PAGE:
by: Natasha Chen Updated:
SEATTLE - In a review of Seattle’s ban on single-use plastic bags, city staff reported Tuesday that there has been a 50 percent reduction of plastic bags going to city dumps in a span of four years.
The ban came into effect in 2012, but staff with Seattle Public Utilities said as yet no business has been fined the $250 citation for violating the policy.
“Hasn’t been a need to. In terms of the stores we have gone into and found there’s noncompliance, we send them a warning letter. We follow up with a visit,” said Sego Jackson, the project manager for product stewardship at Seattle Public Utilities.
In order to bring this report to a council committee, SPU inspectors chose 25 businesses to visit and found that most drug stores and retail stores are complying.
But about half of convenience stores and grocery stores, particularly the ones independently owned, were not.
When questioned by council members, SPU said no warnings or penalties were issued to those found in violation.
Here is a cheat sheet of what types of bags are allowed:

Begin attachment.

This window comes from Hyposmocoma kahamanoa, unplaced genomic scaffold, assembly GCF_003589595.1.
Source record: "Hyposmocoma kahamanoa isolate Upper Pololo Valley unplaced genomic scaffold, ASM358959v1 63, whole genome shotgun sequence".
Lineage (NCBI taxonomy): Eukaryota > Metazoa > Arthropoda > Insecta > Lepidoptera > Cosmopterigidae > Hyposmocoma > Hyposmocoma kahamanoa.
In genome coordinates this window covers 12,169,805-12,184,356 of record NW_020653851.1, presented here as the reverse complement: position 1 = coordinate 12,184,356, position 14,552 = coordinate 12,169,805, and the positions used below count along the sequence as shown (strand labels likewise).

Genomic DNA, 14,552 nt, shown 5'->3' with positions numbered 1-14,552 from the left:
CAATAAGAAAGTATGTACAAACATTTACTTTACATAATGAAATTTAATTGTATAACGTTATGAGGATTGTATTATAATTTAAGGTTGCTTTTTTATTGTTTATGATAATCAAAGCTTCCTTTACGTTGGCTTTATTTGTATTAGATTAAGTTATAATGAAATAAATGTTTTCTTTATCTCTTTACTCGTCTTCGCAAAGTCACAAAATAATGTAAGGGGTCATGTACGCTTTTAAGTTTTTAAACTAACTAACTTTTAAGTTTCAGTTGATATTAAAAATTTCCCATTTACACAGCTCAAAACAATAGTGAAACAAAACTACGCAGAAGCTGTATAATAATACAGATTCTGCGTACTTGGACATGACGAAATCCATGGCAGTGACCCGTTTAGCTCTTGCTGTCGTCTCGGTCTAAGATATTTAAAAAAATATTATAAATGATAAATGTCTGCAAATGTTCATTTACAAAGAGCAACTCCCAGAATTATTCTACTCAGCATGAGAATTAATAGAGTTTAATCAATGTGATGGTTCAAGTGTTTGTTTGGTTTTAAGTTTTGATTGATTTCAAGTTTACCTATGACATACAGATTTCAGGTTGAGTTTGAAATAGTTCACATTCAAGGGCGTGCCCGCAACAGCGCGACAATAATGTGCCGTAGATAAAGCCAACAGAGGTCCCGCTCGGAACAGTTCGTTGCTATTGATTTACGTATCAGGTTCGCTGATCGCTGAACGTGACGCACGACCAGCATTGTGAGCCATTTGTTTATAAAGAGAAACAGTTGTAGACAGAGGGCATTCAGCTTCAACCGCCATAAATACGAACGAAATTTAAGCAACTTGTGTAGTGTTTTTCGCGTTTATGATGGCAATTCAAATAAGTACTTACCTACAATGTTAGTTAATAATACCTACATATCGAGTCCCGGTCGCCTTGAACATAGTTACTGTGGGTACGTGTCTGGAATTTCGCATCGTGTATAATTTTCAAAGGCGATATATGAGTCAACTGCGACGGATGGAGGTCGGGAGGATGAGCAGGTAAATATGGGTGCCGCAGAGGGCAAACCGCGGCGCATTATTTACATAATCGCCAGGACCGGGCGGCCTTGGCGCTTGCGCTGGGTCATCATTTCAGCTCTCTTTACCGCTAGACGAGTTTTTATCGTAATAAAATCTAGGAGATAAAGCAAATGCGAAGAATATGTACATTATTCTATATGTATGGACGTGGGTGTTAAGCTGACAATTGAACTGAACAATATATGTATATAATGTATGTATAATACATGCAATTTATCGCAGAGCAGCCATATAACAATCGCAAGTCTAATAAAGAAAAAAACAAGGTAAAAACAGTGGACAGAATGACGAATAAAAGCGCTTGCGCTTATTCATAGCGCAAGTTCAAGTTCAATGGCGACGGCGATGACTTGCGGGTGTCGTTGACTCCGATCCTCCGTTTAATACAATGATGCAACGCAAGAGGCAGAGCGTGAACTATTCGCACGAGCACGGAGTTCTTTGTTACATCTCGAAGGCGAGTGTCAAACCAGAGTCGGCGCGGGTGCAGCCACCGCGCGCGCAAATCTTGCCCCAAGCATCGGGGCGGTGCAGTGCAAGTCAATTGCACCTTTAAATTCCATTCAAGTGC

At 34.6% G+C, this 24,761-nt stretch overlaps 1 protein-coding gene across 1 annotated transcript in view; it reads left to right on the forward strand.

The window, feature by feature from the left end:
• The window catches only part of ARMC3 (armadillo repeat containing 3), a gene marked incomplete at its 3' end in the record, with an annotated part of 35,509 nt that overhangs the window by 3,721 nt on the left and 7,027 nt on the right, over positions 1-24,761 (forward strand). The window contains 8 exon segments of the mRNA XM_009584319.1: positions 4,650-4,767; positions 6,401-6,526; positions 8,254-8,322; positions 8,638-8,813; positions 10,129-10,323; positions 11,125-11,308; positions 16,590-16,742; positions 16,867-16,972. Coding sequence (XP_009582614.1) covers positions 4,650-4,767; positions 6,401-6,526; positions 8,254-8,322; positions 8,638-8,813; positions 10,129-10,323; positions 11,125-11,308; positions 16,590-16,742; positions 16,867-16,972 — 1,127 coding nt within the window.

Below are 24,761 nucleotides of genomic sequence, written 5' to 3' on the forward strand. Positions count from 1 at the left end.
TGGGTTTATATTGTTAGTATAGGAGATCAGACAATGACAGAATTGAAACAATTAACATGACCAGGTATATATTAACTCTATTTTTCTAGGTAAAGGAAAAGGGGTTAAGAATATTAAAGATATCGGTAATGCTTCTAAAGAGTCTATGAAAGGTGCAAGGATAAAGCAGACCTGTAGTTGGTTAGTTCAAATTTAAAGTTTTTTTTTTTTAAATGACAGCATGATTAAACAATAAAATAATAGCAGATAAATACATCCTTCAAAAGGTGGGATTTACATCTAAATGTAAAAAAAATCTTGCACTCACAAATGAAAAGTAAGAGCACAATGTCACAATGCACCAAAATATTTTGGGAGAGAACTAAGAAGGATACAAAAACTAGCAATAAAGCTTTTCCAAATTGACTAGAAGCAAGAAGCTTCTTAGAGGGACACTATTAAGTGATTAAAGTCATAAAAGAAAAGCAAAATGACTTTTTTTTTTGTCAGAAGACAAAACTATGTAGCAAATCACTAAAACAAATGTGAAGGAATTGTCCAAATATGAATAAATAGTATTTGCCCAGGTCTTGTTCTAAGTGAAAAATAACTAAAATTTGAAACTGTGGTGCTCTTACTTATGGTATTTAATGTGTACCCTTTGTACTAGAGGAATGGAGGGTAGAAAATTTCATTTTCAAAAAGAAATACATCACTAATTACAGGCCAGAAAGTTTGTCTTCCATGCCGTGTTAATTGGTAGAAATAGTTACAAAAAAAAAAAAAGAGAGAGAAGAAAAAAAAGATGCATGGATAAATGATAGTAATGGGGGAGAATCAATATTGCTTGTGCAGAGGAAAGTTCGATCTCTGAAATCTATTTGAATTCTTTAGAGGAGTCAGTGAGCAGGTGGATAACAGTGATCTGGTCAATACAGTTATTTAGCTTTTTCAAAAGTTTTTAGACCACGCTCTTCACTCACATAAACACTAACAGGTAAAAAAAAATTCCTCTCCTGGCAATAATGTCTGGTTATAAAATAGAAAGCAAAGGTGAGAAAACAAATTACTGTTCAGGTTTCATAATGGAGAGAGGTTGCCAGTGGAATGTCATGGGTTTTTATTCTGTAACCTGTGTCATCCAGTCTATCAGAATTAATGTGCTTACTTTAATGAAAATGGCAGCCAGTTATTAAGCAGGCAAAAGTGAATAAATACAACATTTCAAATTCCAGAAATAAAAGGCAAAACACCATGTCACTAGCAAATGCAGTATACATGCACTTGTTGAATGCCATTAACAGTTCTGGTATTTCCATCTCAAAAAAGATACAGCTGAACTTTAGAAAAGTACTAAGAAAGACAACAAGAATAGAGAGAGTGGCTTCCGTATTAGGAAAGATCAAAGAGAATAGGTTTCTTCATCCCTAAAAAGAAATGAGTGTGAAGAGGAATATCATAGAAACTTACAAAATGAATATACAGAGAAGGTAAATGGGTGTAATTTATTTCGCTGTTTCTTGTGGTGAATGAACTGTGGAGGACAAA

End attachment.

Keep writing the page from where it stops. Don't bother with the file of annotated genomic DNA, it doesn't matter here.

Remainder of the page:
In general, larger paper bags cost 5 cents for customers, while smaller paper bags are free.
SPU said that first its staff works with businesses to educate them on the ordinance. Then upon first observation that a business is not in compliance, an inspector will fill out a form and send a letter to the business. Then the second incident of noncompliance will result in a fine.
Council Member Mike O’Brien said it was fine to not issue fines for the first couple of years as the focus was educating people, but “now that it’s been in place for four years, it feels like OK, now there are people that are just willfully neglecting. And it’s just not anyone’s priority.”
Jackson said the 5-cent charge for paper bags is to expire in December, but they will seek to renew it.
They will also be seeking to avoid confusion over compostable bags. They hope to modify the ordinance so that green-colored bags are reserved for compostable bags only, and that other bags given out in Seattle should not be green.
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